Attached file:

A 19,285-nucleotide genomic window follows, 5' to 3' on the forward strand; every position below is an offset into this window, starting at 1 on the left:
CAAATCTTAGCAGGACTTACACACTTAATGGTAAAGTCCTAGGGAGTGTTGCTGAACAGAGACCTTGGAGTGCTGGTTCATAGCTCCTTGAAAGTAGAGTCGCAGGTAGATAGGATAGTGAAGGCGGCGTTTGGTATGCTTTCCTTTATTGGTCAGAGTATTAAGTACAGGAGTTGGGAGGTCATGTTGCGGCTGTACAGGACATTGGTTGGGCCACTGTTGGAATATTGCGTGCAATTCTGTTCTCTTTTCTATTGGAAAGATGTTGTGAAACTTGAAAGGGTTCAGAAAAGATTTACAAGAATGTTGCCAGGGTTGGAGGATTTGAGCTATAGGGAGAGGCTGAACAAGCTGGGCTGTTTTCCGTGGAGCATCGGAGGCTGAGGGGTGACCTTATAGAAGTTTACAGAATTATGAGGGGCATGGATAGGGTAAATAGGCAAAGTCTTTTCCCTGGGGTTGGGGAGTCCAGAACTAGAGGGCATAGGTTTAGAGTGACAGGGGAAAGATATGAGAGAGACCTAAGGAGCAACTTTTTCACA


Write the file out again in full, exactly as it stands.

A 19,285-nucleotide genomic window follows, 5' to 3' on the forward strand; every position below is an offset into this window, starting at 1 on the left:
CAAATCTTAGCAGGACTTACACACTTAATGGTAAAGTCCTAGGGAGTGTTGCTGAACAGAGACCTTGGAGTGCTGGTTCATAGCTCCTTGAAAGTAGAGTCGCAGGTAGATAGGATAGTGAAGGCGGCGTTTGGTATGCTTTCCTTTATTGGTCAGAGTATTAAGTACAGGAGTTGGGAGGTCATGTTGCGGCTGTACAGGACATTGGTTGGGCCACTGTTGGAATATTGCGTGCAATTCTGTTCTCTTTTCTATTGGAAAGATGTTGTGAAACTTGAAAGGGTTCAGAAAAGATTTACAAGAATGTTGCCAGGGTTGGAGGATTTGAGCTATAGGGAGAGGCTGAACAAGCTGGGCTGTTTTCCGTGGAGCATCGGAGGCTGAGGGGTGACCTTATAGAAGTTTACAGAATTATGAGGGGCATGGATAGGGTAAATAGGCAAAGTCTTTTCCCTGGGGTTGGGGAGTCCAGAACTAGAGGGCATAGGTTTAGAGTGACAGGGGAAAGATATGAGAGAGACCTAAGGAGCAACTTTTTCACA